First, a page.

Milano, 1926 - 1981

Vincenzo Agnetti was an Italian artist, critic, theorist and writer who was considered as one of the most influential conceptual artists of the 20thcentury.

He was born in 1926 in Milan, where he also attended Brera Academy and the school of Piccolo Teatro. 

At the beginning of his career, Agnetti was strongly influenced by the art informel movement that was rising in Europe. Towards the end of the 1950s, Agnetti ceased painting and started collaborating as a critic with "Azimuth", a magazine founded by Piero Manzoni and Enrico Castellani which was dedicated to track the developments of the avant-guards. 

From 1962 to 1967, Agnetti moved to Argentina, where he started working with electronic automation. During these years, Agnetti rejected painting as a form of expression and dedicated himself to a fruitful writing phase. After various journeys in Arabia, Scandinavia and America, Agnetti went back to Milan where he resumed his artistic career. 

Language became the focus of his work, experimenting its role as a material and foundation for art-making. In 1976, Agnetti had his first solo show at Palazzo dei Diamanti in Ferrara. The following year, he exhibits the emblematic work Macchina Drogataat Galleria Visualità in Milan. The work consisted of an Olivetti Divisumma 14 calculator whose number were changed with letters that created meaningless and abstract poems. Other notorious works that continued to explore Agnetti’s reflection on language are Feltri and Assiomi. The works belonging to this artistic phase granted to Agnetti the recognition as one of the most influential conceptual artists in Italy. His work was considered as an important link between the international circuit of conceptual art and the emerging context of Arte Povera.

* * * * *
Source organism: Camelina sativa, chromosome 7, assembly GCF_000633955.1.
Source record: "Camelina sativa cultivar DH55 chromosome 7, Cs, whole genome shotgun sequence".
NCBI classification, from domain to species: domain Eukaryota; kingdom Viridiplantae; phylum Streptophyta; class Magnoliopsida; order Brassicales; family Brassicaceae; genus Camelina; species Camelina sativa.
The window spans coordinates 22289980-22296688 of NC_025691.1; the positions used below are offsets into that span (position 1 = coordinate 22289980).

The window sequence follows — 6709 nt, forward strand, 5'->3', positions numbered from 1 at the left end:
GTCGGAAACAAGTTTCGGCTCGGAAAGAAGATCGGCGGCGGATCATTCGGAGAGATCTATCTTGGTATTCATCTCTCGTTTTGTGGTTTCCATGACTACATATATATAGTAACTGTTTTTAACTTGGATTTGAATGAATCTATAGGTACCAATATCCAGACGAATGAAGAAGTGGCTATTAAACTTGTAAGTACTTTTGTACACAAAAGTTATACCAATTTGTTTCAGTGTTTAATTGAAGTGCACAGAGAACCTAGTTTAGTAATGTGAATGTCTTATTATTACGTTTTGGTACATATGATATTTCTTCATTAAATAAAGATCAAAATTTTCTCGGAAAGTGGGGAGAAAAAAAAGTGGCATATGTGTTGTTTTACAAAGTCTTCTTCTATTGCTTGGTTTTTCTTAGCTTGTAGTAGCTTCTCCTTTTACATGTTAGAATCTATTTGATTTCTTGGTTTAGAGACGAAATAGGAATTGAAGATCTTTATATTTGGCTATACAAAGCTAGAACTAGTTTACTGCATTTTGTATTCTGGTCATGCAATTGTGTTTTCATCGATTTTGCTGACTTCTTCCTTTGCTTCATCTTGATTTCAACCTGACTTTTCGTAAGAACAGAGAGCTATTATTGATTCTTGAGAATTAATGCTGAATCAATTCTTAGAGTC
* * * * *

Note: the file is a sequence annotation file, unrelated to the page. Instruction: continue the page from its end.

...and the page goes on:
After a long artistic career, dedicated to exploring the possible forms of language, Vincenzo Agnetti died in 1981.